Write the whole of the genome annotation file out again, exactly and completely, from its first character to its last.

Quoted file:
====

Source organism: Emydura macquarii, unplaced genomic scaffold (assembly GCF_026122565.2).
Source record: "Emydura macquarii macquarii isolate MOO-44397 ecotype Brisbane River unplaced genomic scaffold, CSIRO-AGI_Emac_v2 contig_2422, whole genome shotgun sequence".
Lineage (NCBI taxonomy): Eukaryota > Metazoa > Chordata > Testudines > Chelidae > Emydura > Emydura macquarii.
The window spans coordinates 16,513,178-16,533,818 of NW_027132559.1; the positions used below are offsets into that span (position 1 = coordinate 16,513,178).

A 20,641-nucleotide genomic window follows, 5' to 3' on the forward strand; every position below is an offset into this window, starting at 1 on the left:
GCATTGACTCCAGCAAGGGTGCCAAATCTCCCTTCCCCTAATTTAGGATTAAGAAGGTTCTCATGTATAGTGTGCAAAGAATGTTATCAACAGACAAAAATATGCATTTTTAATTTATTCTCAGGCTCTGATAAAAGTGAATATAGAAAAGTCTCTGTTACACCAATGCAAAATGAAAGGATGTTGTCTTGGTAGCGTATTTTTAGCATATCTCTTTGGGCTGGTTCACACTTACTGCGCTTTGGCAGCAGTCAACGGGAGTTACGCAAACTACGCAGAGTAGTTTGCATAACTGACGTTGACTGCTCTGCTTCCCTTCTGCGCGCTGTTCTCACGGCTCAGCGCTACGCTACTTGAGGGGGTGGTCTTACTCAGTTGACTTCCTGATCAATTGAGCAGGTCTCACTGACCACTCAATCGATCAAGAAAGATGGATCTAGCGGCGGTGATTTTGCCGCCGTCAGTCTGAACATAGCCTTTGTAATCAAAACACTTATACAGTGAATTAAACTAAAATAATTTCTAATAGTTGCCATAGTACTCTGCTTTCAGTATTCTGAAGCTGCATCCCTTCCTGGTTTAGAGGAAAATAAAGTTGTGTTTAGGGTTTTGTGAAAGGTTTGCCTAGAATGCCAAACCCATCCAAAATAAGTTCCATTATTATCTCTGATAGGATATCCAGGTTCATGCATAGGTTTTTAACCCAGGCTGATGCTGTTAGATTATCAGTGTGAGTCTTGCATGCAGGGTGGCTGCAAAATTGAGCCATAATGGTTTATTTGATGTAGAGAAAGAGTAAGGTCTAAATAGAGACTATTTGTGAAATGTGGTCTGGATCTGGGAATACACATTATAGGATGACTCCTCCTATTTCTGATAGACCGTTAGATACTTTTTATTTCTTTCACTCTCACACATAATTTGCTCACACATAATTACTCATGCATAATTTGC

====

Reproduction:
Source organism: Emydura macquarii, unplaced genomic scaffold (assembly GCF_026122565.2).
Source record: "Emydura macquarii macquarii isolate MOO-44397 ecotype Brisbane River unplaced genomic scaffold, CSIRO-AGI_Emac_v2 contig_2422, whole genome shotgun sequence".
Lineage (NCBI taxonomy): Eukaryota > Metazoa > Chordata > Testudines > Chelidae > Emydura > Emydura macquarii.
The window spans coordinates 16,513,178-16,533,818 of NW_027132559.1; the positions used below are offsets into that span (position 1 = coordinate 16,513,178).

A 20,641-nucleotide genomic window follows, 5' to 3' on the forward strand; every position below is an offset into this window, starting at 1 on the left:
GCATTGACTCCAGCAAGGGTGCCAAATCTCCCTTCCCCTAATTTAGGATTAAGAAGGTTCTCATGTATAGTGTGCAAAGAATGTTATCAACAGACAAAAATATGCATTTTTAATTTATTCTCAGGCTCTGATAAAAGTGAATATAGAAAAGTCTCTGTTACACCAATGCAAAATGAAAGGATGTTGTCTTGGTAGCGTATTTTTAGCATATCTCTTTGGGCTGGTTCACACTTACTGCGCTTTGGCAGCAGTCAACGGGAGTTACGCAAACTACGCAGAGTAGTTTGCATAACTGACGTTGACTGCTCTGCTTCCCTTCTGCGCGCTGTTCTCACGGCTCAGCGCTACGCTACTTGAGGGGGTGGTCTTACTCAGTTGACTTCCTGATCAATTGAGCAGGTCTCACTGACCACTCAATCGATCAAGAAAGATGGATCTAGCGGCGGTGATTTTGCCGCCGTCAGTCTGAACATAGCCTTTGTAATCAAAACACTTATACAGTGAATTAAACTAAAATAATTTCTAATAGTTGCCATAGTACTCTGCTTTCAGTATTCTGAAGCTGCATCCCTTCCTGGTTTAGAGGAAAATAAAGTTGTGTTTAGGGTTTTGTGAAAGGTTTGCCTAGAATGCCAAACCCATCCAAAATAAGTTCCATTATTATCTCTGATAGGATATCCAGGTTCATGCATAGGTTTTTAACCCAGGCTGATGCTGTTAGATTATCAGTGTGAGTCTTGCATGCAGGGTGGCTGCAAAATTGAGCCATAATGGTTTATTTGATGTAGAGAAAGAGTAAGGTCTAAATAGAGACTATTTGTGAAATGTGGTCTGGATCTGGGAATACACATTATAGGATGACTCCTCCTATTTCTGATAGACCGTTAGATACTTTTTATTTCTTTCACTCTCACACATAATTTGCTCACACATAATTACTCATGCATAATTTGC